Sunday, March 10, 2013

Wilde.Dash's 15 (um, 16?) Best of 2012

This entry is overdue. Not by a little bit, but by almost three months. We're so far into 2013 already that I very nearly skipped this completely. I mean, really, what's the point? Everyone's completely exhausted by the ranking and awarding of last year's films, and I certainly have better things to do. That said, this thing just keeps gnawing at me.  So, I'm putting together the list if for no other purpose than for my own records. As mentioned, I found 2012 to be a year of solid films, but often fairly uninspiring ones from my vantage. Strange, perhaps, since there were so many films that read as real artistic risks on paper (Life of Pi, Cloud Atlas, Anna Karenina, for example) that somehow wound up seeming rather mundane in actualization.  The movies that made my list, it seems, are the ones that broke beyond the balanced 'good' and gestured towards greatness in ways, I think, different from the Academy's narrative standard. 

A film I'll admit I didn't particularly "like" in the conventional sense of the word, but which I've puzzled over and grown to respect quite a bit.  Holy Motors resists your gaze. It is not interested in engaging you. It does not care to piece together a plot for your convenience.  It does not want to make the reasoning behind its form at all transparent. Of course, given compelling elements, this kind of film can be tremendous fun to unpack, particularly when it teases at its own possibilities.

When I describe Oslo, August 31st as a film about a recovering junkie (Anders Danielsen Lie) who takes a day trip into the city from his rehab program to take a job interview, I suspect you get the wrong idea. This isn't one of those 'guy struggling with addiction' movies we've seen time and again.  The expected form has been emptied of that content and rewritten, recast as a wandering, deeply human drama about what happens when a person wakes up from a chemical daze and discovers, strangely, that the world has continued, that people have moved on. 

A startling example of barely moving indie drama, Compliance is a film that will make you want to crawl out of your skin, beat its gullible characters to a pulp, and yell at people for hours on end.  What it asks us to watch, what we are coerced into participating in seems impossible even as we know, somehow, that the car crash before us is based in fact. When fast food manager Sandra (Ann Dowd) receives a phone call from a police officer claiming one of her employees (Dreama Walker) is guilty of an earlier theft, she and her co-workers take the girl into the backroom for holding and listen to the voice on the other end, willing to do anything to remain in compliance. The results are shocking and upsetting, confusing and cruel. This is a true story, and one you'll have trouble looking away from even though you may desperately, desperately want to.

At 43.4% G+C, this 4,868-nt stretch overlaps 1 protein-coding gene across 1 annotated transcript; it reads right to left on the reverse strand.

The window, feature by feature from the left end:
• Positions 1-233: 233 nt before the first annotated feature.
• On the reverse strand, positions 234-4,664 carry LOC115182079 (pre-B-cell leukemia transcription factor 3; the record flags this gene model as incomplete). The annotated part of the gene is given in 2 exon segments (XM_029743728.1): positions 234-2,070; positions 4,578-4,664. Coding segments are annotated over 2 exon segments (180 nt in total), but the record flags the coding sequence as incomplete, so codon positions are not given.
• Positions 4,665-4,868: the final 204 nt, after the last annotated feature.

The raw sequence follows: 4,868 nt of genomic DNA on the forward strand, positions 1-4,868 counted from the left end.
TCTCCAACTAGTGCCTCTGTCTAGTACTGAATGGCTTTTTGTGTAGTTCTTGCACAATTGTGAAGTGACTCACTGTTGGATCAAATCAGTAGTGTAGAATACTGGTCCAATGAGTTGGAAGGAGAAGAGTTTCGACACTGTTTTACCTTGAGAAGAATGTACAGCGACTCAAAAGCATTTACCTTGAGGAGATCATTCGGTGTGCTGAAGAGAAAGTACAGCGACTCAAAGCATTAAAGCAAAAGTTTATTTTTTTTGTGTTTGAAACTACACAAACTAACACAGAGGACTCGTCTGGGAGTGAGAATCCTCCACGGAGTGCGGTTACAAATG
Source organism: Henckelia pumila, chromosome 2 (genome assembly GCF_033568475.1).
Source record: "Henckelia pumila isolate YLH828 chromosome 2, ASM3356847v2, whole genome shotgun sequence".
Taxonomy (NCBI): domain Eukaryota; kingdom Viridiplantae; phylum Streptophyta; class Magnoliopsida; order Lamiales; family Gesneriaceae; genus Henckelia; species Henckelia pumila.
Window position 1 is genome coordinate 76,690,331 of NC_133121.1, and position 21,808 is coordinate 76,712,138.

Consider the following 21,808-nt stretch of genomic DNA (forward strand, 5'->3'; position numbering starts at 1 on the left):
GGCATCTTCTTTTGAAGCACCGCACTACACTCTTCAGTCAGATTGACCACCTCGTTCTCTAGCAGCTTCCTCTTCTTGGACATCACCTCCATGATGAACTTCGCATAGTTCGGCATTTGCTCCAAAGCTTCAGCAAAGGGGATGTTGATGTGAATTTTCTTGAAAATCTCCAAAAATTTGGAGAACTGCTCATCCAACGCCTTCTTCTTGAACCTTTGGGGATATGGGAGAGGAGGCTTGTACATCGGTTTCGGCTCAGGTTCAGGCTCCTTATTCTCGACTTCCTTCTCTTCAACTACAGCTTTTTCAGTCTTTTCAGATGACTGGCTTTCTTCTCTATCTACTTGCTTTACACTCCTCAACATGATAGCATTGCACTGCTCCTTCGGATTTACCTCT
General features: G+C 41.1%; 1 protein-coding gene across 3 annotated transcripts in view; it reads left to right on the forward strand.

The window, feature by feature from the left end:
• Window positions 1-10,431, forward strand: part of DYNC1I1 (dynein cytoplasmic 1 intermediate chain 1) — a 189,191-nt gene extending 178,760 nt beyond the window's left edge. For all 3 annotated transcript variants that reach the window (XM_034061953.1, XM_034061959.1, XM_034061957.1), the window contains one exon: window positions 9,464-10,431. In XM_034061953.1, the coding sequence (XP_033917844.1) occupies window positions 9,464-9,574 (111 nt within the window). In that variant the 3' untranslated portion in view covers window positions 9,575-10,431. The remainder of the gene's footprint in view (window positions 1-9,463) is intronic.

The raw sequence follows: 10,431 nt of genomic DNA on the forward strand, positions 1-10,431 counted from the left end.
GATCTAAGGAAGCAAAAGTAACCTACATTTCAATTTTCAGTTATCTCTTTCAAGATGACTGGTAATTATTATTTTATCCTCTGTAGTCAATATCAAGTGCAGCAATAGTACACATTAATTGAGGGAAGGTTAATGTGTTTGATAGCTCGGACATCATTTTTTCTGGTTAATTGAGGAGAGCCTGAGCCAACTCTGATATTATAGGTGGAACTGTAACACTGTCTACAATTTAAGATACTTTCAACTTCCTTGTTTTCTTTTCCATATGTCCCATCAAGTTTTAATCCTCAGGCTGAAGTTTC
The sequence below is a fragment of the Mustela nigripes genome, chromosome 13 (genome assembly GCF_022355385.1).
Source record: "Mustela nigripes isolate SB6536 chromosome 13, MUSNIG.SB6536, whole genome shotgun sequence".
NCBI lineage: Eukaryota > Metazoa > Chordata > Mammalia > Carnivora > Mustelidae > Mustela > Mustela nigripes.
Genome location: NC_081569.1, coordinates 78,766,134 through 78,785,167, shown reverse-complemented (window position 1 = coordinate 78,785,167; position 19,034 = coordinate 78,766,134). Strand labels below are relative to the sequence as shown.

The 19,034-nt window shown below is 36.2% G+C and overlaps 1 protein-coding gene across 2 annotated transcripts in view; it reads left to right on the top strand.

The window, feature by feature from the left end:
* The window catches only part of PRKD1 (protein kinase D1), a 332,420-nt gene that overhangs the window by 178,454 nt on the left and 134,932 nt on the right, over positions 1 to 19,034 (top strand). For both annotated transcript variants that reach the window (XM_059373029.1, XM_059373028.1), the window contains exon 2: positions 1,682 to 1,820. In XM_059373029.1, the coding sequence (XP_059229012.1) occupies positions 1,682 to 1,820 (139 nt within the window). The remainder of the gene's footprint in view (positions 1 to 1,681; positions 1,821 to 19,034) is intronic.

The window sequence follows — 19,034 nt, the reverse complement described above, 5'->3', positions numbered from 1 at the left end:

A film that seems oddly like a trifle in memory while at once reading like an instant classic.  While it’s true that Brave fits comfortably into the fairy tale world of the Disney brand, and many will cite an adherence to ‘convention’ as a reason why it doesn’t quite meet their expectations for Pixar’s emotional rollercoasters, I’d urge you to give it a close look and admire all the small details that are contributing to the very sense of something effortless that many are scoffing at.  Where past Pixar outings have offered us glimpses into imaginative spaces that challenge elements of the world as we see it (inside the toy box, inside the aquarium, behind the child’s closet), Brave will undoubtedly be discounted for its grounded, human elements. 

A film that has been building in my esteem since the viewing, Perks is a perfectly wrought, very real account of the highs and lows of high school; of a time when the wounds cut deep. Perks is committed to the lonely realities of adolescence, and the film presents itself in earnest.  This is the new new sincerity, a place where indie-movie sentiments never read as ironic but become heartbreakingly honest.  Stephen Chbosky took the directing reins on his own material, and he's cast his story well.  It reads like an indie from a decade ago, something that works in its favor as a strange dose of nostalgia for the book's first generation readers.